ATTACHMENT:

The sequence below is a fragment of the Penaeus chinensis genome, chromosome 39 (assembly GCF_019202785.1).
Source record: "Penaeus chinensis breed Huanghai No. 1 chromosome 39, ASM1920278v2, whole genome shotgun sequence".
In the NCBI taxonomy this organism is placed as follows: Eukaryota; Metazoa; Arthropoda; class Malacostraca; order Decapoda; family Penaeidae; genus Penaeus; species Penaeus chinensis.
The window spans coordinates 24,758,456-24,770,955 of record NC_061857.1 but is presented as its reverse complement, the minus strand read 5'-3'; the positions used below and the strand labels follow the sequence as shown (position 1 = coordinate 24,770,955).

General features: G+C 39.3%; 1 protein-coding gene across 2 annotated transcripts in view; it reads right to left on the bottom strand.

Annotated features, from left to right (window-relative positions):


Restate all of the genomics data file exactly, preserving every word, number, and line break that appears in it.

The sequence below is a fragment of the Penaeus chinensis genome, chromosome 39 (assembly GCF_019202785.1).
Source record: "Penaeus chinensis breed Huanghai No. 1 chromosome 39, ASM1920278v2, whole genome shotgun sequence".
In the NCBI taxonomy this organism is placed as follows: Eukaryota; Metazoa; Arthropoda; class Malacostraca; order Decapoda; family Penaeidae; genus Penaeus; species Penaeus chinensis.
The window spans coordinates 24,758,456-24,770,955 of record NC_061857.1 but is presented as its reverse complement, the minus strand read 5'-3'; the positions used below and the strand labels follow the sequence as shown (position 1 = coordinate 24,770,955).

General features: G+C 39.3%; 1 protein-coding gene across 2 annotated transcripts in view; it reads right to left on the bottom strand.

Annotated features, from left to right (window-relative positions):